Will the Andromeda galaxy someday collide with our Milky Way?

Will the Milky Way and Andromeda galaxies collide someday?

According to astronomers: Yes.

For decades, astronomers have been saying that our home galaxy, the Milky Way, is destined someday to collide with the next-nearest spiral galaxy, in the direction of the constellation Andromeda. When they collide, our sun will likely be flung into a new region of galactic space.

But when is that someday?

Is there a more precise number for that someday? Scientists say it will happen four billion years from now. NASA astronomers say they can now predict the time of this collision of titan galaxies with certainty. They base this number on painstaking NASA Hubble Space Telescope measurements of the motion of the Andromeda galaxy, which is also called M31. The scientists said:

The galaxy is now 2.5 million light-years away, but it is inexorably falling toward the Milky Way under the mutual pull of gravity between the two galaxies and the invisible dark matter that surrounds them both.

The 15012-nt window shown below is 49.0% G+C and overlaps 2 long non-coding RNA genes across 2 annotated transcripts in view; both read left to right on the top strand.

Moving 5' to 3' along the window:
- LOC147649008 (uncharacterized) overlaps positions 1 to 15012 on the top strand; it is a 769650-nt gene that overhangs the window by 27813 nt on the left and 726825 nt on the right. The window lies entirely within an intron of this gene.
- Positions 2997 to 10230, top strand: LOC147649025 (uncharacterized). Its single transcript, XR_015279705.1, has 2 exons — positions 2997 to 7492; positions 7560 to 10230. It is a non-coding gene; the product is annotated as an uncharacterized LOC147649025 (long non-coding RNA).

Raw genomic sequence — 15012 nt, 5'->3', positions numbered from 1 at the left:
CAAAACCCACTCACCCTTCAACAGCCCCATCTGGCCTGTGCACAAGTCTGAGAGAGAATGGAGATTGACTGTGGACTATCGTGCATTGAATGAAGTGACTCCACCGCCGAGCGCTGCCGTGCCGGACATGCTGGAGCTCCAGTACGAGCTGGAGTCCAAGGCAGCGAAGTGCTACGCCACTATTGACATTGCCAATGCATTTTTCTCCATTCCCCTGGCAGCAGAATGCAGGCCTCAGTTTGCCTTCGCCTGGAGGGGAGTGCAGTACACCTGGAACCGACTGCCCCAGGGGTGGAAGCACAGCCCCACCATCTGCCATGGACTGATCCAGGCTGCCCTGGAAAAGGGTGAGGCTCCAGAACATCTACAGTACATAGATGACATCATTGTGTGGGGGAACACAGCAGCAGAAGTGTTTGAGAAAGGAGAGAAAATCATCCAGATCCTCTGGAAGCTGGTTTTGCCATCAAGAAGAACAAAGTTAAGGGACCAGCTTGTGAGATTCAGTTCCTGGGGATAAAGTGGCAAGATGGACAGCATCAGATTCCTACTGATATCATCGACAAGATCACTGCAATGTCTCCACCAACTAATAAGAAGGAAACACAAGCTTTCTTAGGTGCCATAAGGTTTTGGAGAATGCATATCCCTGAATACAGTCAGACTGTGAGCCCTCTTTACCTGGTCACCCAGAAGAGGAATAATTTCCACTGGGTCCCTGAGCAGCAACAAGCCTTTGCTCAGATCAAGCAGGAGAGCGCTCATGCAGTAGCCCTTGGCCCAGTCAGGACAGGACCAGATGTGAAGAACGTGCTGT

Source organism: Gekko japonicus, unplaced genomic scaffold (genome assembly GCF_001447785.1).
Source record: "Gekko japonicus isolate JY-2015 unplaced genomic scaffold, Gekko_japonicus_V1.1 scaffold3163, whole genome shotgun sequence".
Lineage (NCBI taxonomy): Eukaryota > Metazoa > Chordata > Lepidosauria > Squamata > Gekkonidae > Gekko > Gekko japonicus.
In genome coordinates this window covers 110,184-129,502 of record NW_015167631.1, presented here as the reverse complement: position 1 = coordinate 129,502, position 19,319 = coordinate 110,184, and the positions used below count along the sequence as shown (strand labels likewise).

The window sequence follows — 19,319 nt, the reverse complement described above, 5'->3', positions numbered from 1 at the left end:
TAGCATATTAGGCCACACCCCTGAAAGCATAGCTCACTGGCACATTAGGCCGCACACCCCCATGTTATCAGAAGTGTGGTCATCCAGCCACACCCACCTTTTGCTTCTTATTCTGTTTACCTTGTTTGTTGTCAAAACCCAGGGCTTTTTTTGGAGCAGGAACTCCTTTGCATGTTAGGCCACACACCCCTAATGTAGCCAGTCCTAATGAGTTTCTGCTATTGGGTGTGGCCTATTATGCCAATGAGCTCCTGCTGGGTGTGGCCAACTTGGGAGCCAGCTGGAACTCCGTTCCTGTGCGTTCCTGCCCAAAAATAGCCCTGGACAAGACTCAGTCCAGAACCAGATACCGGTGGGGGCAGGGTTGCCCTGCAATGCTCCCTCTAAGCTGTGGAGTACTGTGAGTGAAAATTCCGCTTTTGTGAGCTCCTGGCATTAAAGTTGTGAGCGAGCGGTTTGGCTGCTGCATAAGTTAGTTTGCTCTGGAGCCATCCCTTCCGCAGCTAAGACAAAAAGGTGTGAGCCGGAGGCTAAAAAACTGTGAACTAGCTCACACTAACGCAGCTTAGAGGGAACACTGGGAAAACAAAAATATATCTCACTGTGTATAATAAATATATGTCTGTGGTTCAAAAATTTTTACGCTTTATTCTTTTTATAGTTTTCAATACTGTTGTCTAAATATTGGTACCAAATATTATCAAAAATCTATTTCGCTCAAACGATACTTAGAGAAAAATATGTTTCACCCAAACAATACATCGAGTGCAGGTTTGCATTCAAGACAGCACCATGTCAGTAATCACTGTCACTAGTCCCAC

Here’s a video showing how it might look: Night sky as Milky Way and Andromeda galaxies merge

This image represents Earth's night sky in 3.75 billion years. The Andromeda galaxy (left) will fill our field of view then, astronomers say, as it heads toward a collision with our Milky way galaxy. Image Credit: NASA; ESA; Z. Levay and R. van der Marel, STScI; T. Hallas; and A. Mellinger

When it happens, these astronomers say, our Milky Way will get a “major makeover.” For example, according to these scientists:

It is likely the sun will be flung into a new region of our galaxy, but our Earth and solar system are in no danger of being destroyed.

Yup. Good to know. And by the way our sun – which is a middle-aged star – is about four-and-a-half billion years old.

Bottom line: According to astronomers, our Milky Way galaxy and the Andromeda galaxy will collide in four billion years.

July 23, 2014

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